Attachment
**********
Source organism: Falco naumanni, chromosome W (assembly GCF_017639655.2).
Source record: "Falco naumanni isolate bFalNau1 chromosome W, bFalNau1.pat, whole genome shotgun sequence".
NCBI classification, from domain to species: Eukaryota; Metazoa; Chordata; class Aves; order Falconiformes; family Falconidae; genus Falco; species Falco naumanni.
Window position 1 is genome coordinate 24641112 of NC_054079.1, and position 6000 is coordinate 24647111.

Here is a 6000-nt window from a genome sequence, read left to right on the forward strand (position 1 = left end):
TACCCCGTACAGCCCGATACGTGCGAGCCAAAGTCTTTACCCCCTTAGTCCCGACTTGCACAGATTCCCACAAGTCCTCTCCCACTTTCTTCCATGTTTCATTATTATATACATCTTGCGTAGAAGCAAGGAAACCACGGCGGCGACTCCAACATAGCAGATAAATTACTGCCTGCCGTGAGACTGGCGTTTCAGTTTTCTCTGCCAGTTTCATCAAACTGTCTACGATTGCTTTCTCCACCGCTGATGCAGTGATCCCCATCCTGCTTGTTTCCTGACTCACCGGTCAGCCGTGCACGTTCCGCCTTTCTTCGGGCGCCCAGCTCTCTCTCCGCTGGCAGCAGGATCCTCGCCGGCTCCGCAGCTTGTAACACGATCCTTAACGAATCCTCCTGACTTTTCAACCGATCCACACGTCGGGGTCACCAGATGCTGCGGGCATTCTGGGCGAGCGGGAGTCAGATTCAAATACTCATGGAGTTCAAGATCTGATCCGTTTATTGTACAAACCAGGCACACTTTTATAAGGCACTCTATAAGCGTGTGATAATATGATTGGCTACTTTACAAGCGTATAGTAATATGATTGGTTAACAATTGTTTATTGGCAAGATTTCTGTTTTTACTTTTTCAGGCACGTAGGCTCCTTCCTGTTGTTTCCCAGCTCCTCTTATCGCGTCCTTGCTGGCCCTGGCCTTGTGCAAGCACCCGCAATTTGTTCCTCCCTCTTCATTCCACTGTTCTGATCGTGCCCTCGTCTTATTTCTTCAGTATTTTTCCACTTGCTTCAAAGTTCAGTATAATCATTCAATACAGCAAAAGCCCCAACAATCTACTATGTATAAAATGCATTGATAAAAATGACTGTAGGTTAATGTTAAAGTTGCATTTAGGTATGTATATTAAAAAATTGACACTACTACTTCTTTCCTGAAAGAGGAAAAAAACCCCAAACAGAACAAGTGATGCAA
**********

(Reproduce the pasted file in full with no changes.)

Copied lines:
Source organism: Falco naumanni, chromosome W (assembly GCF_017639655.2).
Source record: "Falco naumanni isolate bFalNau1 chromosome W, bFalNau1.pat, whole genome shotgun sequence".
NCBI classification, from domain to species: Eukaryota; Metazoa; Chordata; class Aves; order Falconiformes; family Falconidae; genus Falco; species Falco naumanni.
Window position 1 is genome coordinate 24641112 of NC_054079.1, and position 6000 is coordinate 24647111.

Here is a 6000-nt window from a genome sequence, read left to right on the forward strand (position 1 = left end):
TACCCCGTACAGCCCGATACGTGCGAGCCAAAGTCTTTACCCCCTTAGTCCCGACTTGCACAGATTCCCACAAGTCCTCTCCCACTTTCTTCCATGTTTCATTATTATATACATCTTGCGTAGAAGCAAGGAAACCACGGCGGCGACTCCAACATAGCAGATAAATTACTGCCTGCCGTGAGACTGGCGTTTCAGTTTTCTCTGCCAGTTTCATCAAACTGTCTACGATTGCTTTCTCCACCGCTGATGCAGTGATCCCCATCCTGCTTGTTTCCTGACTCACCGGTCAGCCGTGCACGTTCCGCCTTTCTTCGGGCGCCCAGCTCTCTCTCCGCTGGCAGCAGGATCCTCGCCGGCTCCGCAGCTTGTAACACGATCCTTAACGAATCCTCCTGACTTTTCAACCGATCCACACGTCGGGGTCACCAGATGCTGCGGGCATTCTGGGCGAGCGGGAGTCAGATTCAAATACTCATGGAGTTCAAGATCTGATCCGTTTATTGTACAAACCAGGCACACTTTTATAAGGCACTCTATAAGCGTGTGATAATATGATTGGCTACTTTACAAGCGTATAGTAATATGATTGGTTAACAATTGTTTATTGGCAAGATTTCTGTTTTTACTTTTTCAGGCACGTAGGCTCCTTCCTGTTGTTTCCCAGCTCCTCTTATCGCGTCCTTGCTGGCCCTGGCCTTGTGCAAGCACCCGCAATTTGTTCCTCCCTCTTCATTCCACTGTTCTGATCGTGCCCTCGTCTTATTTCTTCAGTATTTTTCCACTTGCTTCAAAGTTCAGTATAATCATTCAATACAGCAAAAGCCCCAACAATCTACTATGTATAAAATGCATTGATAAAAATGACTGTAGGTTAATGTTAAAGTTGCATTTAGGTATGTATATTAAAAAATTGACACTACTACTTCTTTCCTGAAAGAGGAAAAAAACCCCAAACAGAACAAGTGATGCAA